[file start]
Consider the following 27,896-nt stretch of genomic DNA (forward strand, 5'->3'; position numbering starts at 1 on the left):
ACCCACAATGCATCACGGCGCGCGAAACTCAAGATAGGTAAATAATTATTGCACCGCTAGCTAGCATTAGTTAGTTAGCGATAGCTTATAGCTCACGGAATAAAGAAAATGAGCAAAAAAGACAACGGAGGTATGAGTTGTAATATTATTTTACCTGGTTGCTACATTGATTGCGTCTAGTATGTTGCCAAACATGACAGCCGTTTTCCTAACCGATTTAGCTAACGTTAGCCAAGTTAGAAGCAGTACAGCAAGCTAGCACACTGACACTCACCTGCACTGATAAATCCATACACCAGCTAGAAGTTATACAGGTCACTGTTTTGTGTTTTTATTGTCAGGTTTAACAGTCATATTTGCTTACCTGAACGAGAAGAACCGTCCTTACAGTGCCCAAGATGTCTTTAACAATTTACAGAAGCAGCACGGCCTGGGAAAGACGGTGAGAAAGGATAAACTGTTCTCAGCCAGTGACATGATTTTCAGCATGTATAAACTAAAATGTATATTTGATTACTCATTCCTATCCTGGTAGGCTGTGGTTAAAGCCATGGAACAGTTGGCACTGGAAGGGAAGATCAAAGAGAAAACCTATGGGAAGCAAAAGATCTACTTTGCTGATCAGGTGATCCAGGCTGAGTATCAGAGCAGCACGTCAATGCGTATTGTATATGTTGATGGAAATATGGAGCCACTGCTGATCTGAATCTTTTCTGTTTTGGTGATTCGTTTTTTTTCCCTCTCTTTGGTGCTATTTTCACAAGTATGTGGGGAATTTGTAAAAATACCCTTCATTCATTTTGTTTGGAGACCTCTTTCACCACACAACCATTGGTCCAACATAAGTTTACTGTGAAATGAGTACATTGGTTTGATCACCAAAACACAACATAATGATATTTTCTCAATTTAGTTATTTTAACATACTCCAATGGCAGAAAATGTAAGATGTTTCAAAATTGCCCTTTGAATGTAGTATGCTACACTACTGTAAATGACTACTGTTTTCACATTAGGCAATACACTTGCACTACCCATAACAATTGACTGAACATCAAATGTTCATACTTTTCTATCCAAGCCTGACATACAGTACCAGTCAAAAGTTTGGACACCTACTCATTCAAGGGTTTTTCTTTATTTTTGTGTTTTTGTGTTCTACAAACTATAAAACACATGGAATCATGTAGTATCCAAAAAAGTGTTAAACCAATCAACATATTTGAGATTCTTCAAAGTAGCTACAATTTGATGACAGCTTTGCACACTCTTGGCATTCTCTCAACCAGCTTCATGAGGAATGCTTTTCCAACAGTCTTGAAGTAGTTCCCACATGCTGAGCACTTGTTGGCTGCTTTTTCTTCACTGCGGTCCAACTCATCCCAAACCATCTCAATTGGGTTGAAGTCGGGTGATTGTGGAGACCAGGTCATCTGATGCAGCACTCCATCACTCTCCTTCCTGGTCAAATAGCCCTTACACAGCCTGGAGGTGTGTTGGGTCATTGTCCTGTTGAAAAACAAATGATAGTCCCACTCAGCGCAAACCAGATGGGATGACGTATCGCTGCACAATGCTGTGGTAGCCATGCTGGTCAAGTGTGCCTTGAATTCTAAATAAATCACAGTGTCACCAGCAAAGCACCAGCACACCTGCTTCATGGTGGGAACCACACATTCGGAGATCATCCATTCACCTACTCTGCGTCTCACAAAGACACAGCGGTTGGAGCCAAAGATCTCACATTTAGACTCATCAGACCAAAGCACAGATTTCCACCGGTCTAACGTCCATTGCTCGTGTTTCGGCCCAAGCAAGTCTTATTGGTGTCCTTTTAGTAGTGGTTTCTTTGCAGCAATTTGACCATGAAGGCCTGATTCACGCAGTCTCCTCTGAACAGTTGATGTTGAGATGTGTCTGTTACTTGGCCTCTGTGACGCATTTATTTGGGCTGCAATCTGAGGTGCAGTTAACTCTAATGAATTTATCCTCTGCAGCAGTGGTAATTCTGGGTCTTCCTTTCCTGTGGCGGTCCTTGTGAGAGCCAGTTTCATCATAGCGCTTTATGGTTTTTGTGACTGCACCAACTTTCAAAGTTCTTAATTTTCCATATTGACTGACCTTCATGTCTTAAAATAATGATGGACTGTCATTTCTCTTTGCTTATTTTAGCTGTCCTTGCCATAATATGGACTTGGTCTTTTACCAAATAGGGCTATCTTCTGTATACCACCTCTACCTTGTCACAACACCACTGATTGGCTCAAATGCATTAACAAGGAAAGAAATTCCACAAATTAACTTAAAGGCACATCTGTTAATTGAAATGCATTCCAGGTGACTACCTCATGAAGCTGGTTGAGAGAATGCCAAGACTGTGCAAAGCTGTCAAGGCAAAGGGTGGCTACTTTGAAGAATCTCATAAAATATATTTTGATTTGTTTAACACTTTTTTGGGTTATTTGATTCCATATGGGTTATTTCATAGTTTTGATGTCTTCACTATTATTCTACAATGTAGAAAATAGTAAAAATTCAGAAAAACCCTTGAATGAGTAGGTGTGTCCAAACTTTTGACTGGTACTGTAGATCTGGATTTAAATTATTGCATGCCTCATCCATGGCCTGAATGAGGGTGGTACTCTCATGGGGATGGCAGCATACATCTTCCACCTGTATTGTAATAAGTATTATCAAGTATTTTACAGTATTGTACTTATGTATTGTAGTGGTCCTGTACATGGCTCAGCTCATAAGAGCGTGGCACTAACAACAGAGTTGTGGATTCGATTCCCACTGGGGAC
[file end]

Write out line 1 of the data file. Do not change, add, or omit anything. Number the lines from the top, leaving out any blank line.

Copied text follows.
Consider the following 27,896-nt stretch of genomic DNA (forward strand, 5'->3'; position numbering starts at 1 on the left):